The cramped English house has no central heating, and Alan doesn't keep any coffee. I have him on a chair, his arms gently and firmly bound so I don't leave any marks, his chest mis-shapen and his smooth chin below thin cheeks. He's awake, so I talk some more.

“Hey, there, Mr. Turing. I'm gonna to call you Alan, and you can call me Rod. You were about to commit suicide, weren't you Alan?” His dark eyes look at me. Wheedle, wheedle, wheedle. “I know you were, Alan, see, and I know you haven't written a suicide note. So that's where I come in, see. I'm like your suicide note, Alan. I want you to tell me all about your life, and then, Alan, I'm going to let you go, and you can eat your tasty apple. I'll even stay, if that's what you want, cause a man ought to have company when he goes to the Lord, Alan. See, Alan, I'm from the future...”


Jake is fucking furious.

“Jesus, Rod! What the fuck were you thinking? What the fuck were you thinking? You sent that into the system without even fucking showing me? Jesus H. Fucking Christ”

“Please stop saying Jesus, Jake. I was told a short biopic on a father of computing. I filmed a short biopic on Alan Turing. I got back, and I sent it off - just like I normally do.”

“No. No, no, no. You knew that this was meant to be for Bracknell's campaign. Even without that, you just put a video of a man taped to a chair – taped to a fucking chair – explaining how the government has forced him into suicide, and how life isn't worth living – you just put that mother-fucking video on every screen in every city in the fucking state.”

Jake seems upset. I take a swig from my hot cup of coffee, and burn my mouth. He continues, more in control.

“Rod. I just don't know what to say. I just don't know what to say. You're going to lose your job, I'm going to lose my job, the Complex is probably going to be shut down – or at least put on a tight leash, and God knows who's going to get into power now you've done a number on Bracknell. You know what he did for us? Jesus, Rod.”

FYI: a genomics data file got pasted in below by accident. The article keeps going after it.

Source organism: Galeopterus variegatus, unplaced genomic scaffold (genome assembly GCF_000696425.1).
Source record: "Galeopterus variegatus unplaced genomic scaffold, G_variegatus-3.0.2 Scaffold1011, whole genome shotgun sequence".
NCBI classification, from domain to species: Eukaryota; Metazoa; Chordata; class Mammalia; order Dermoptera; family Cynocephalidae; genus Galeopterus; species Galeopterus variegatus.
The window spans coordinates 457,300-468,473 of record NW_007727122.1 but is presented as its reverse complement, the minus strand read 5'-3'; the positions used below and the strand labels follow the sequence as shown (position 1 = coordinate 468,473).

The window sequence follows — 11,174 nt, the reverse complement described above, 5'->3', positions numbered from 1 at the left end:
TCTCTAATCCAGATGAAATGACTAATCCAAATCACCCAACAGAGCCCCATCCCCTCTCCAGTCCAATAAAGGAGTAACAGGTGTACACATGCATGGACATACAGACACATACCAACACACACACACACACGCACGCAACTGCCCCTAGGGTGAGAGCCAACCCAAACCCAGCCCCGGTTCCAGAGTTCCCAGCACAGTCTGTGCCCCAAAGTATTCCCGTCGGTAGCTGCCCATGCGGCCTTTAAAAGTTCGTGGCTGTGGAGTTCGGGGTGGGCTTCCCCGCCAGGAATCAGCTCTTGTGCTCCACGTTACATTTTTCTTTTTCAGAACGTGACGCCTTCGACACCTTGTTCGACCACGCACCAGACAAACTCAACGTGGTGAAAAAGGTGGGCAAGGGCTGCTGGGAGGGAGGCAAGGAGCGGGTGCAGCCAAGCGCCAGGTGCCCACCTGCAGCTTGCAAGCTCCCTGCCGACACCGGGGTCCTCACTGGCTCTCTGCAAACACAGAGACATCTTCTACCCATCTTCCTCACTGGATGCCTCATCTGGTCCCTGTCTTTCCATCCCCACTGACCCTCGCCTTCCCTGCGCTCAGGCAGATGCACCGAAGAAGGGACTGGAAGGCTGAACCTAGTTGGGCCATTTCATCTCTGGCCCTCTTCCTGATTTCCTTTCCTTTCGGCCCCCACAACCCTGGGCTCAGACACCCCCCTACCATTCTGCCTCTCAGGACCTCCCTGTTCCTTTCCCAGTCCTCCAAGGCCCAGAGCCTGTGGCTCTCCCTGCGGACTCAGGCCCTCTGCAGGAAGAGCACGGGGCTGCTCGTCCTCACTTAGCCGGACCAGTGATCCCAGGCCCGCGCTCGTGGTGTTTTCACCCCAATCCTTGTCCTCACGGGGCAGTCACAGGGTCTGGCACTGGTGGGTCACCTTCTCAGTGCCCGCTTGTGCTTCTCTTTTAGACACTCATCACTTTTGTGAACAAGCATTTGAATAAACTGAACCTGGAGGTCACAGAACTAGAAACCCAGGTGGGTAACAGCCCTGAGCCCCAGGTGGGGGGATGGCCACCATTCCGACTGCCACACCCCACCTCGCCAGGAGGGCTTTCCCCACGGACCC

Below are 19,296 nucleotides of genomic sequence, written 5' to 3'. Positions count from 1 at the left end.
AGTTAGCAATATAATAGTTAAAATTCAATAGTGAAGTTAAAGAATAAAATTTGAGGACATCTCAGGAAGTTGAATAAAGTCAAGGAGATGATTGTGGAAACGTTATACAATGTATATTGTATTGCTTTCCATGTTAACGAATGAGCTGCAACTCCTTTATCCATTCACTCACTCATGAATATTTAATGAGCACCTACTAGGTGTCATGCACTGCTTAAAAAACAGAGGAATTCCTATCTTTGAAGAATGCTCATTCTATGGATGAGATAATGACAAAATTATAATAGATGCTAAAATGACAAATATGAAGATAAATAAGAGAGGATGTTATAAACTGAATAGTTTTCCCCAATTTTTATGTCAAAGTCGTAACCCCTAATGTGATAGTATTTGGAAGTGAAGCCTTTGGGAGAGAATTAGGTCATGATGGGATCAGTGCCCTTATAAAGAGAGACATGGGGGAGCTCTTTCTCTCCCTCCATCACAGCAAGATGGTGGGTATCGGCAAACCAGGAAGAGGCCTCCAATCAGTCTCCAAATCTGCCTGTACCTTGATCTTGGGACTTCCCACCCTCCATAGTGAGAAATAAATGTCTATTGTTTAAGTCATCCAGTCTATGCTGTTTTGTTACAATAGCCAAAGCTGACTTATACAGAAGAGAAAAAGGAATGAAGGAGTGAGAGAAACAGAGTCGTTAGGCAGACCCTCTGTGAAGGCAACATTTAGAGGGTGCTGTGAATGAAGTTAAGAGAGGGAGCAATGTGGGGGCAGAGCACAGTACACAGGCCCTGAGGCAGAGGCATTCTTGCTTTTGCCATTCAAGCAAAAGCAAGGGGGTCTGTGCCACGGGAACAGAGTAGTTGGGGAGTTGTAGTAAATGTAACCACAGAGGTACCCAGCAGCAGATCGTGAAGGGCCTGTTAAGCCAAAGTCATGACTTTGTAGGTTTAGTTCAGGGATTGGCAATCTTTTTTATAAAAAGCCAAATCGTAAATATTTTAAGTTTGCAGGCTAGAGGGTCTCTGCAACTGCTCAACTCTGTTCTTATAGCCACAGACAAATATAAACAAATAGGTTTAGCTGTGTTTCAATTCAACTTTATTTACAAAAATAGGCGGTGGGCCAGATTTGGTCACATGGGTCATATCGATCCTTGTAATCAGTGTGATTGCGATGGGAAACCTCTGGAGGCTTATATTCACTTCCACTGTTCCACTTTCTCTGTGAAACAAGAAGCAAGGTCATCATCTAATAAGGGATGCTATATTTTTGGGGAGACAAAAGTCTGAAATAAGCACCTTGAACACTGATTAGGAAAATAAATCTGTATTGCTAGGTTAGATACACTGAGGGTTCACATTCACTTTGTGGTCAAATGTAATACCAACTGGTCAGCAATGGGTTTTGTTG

I wince, a little, and my mouth is still burning. After a while I notice that Jake has left – I guess I heard a door slam, and after a little bit longer I notice that Mica is standing next to me. She's been there all of five minutes, I bet.

“Why, Rod? What on Earth possessed you? We've got good jobs here - why make trouble?” I turn to face her, and lean in. She leans back, and I lean in closer, and imagine fucking her rough.

“I think there are a lot of things in this world, Mica, that are real, real sad. And I think it's even sadder that being honest, making a good pic – have you even watched my biopic?” She nods. Good. “I think it's sad that just doing something as simple as being honest and doing the job you're supposed to do can make people angry. I think that's real, real sad.” I force a laugh, and open up my arms big. “Hey, according to the Well-Posed Theory of Time, I was even supposed to go back and tie that guy up. So I guess I was just doing my duty, right? I'll admit it, it was even a little bit fun – you shouldha seen his face when he woke up, and when I told him I'd come from the future. Man, I could have laughed so fucking hard.” I force another chuckle, and carry on. “And when he died? How do you reckon that was, Mica?”

Mica's crying. I guess she's going to lose her job as well, or something. Turing hadn't cried – he'd been a real man, even if he had been a fairy who offed himself.

“Fuck you, Rod. Fuck you.”

I consider my words real carefully, before I respond.

“Yeah, well, fuck us all.”


The tram home is cold. I think of Allison, and Michael.